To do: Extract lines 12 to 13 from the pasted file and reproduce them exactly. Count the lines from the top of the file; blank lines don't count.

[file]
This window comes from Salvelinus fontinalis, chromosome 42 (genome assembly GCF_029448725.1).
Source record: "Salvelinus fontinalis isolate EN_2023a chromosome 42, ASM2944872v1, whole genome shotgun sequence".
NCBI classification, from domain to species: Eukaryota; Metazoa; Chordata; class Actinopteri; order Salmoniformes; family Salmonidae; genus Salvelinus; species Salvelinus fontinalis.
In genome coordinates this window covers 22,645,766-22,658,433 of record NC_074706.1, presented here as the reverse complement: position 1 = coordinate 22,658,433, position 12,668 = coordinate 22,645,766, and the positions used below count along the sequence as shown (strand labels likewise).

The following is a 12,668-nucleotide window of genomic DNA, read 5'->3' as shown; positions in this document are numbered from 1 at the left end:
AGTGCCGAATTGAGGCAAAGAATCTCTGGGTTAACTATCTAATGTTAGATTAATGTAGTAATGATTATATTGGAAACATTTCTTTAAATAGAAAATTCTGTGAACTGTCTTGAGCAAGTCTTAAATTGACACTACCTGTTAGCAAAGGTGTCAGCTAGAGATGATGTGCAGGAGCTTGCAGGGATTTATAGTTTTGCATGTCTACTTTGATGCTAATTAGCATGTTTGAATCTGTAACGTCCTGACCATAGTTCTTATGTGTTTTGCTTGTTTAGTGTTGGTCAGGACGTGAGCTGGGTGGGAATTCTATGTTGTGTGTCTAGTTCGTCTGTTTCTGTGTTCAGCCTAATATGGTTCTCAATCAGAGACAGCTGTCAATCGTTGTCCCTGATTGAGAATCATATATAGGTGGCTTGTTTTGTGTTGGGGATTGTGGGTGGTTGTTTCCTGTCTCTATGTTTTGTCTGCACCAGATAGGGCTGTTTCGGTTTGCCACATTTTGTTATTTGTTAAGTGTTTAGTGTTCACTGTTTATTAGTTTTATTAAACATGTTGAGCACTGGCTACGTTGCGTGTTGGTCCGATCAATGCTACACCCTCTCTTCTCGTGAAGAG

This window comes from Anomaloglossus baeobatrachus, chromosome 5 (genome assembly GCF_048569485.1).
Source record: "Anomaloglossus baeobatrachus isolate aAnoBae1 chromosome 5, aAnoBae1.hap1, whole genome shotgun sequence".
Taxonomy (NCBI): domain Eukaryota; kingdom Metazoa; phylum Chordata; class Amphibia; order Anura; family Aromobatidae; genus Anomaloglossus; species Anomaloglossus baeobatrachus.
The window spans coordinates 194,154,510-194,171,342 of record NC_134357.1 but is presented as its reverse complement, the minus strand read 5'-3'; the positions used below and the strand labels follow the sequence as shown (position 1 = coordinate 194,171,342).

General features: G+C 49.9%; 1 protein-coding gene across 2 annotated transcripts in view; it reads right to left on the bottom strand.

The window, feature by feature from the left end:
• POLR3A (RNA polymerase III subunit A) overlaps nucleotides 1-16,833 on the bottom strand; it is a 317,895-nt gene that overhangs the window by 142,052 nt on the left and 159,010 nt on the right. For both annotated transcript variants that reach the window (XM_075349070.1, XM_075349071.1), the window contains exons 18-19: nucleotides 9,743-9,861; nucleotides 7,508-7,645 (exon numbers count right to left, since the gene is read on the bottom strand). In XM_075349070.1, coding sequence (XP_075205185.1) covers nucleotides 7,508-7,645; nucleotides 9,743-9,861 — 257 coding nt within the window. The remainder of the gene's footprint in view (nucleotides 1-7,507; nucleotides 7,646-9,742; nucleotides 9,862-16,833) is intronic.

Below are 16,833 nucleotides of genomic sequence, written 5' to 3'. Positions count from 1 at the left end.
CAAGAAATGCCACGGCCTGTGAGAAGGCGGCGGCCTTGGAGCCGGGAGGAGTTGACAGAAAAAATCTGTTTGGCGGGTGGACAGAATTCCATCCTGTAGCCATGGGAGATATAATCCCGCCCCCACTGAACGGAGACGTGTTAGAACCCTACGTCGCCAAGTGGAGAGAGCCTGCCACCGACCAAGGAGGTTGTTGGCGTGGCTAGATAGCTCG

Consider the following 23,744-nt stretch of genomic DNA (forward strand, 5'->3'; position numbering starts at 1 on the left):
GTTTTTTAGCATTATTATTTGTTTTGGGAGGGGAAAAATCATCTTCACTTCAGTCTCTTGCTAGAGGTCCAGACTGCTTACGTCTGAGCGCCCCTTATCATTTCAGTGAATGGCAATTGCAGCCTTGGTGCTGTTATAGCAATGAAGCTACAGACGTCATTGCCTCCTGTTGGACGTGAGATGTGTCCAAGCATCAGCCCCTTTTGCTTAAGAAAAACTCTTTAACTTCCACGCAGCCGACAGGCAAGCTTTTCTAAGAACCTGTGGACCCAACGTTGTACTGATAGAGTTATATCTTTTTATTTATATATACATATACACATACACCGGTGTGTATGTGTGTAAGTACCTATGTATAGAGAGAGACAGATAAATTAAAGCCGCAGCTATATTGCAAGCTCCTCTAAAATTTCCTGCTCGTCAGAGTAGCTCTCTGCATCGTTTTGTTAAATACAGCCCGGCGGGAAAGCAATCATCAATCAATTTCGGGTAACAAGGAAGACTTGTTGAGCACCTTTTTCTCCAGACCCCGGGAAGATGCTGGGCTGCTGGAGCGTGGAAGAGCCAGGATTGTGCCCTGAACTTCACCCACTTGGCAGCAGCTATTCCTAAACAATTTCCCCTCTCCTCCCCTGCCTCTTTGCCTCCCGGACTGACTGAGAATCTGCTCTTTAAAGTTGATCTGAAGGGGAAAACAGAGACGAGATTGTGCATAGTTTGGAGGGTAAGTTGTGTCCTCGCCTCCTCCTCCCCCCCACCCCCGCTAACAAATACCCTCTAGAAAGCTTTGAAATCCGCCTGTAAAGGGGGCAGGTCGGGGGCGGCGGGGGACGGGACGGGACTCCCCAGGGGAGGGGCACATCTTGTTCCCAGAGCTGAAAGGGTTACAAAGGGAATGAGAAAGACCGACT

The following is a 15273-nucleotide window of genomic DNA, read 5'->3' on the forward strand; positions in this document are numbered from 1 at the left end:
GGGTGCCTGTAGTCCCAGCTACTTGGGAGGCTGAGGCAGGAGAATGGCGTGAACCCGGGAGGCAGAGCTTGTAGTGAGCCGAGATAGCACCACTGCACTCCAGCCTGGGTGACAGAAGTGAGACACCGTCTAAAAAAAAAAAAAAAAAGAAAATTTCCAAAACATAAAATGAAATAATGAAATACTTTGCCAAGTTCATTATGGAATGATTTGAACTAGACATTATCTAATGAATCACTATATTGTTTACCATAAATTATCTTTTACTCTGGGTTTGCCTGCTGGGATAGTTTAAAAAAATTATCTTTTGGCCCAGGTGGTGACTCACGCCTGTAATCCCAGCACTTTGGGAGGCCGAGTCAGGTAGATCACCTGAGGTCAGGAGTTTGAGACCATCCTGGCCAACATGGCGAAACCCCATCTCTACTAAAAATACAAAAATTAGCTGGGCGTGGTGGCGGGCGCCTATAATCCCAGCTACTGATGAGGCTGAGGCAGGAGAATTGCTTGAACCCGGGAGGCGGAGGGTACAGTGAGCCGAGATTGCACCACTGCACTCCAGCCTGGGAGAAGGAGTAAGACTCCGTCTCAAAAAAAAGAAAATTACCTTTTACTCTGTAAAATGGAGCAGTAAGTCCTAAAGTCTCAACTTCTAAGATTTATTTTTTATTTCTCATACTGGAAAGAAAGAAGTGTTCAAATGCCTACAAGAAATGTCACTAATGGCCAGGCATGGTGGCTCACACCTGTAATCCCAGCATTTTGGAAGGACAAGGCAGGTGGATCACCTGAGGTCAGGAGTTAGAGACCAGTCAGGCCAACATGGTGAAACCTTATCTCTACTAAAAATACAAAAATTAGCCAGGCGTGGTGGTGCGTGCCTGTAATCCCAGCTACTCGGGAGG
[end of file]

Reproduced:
The window, feature by feature from the left end:
• POLR3A (RNA polymerase III subunit A) overlaps nucleotides 1-16,833 on the bottom strand; it is a 317,895-nt gene that overhangs the window by 142,052 nt on the left and 159,010 nt on the right. For both annotated transcript variants that reach the window (XM_075349070.1, XM_075349071.1), the window contains exons 18-19: nucleotides 9,743-9,861; nucleotides 7,508-7,645 (exon numbers count right to left, since the gene is read on the bottom strand). In XM_075349070.1, coding sequence (XP_075205185.1) covers nucleotides 7,508-7,645; nucleotides 9,743-9,861 — 257 coding nt within the window. The remainder of the gene's footprint in view (nucleotides 1-7,507; nucleotides 7,646-9,742; nucleotides 9,862-16,833) is intronic.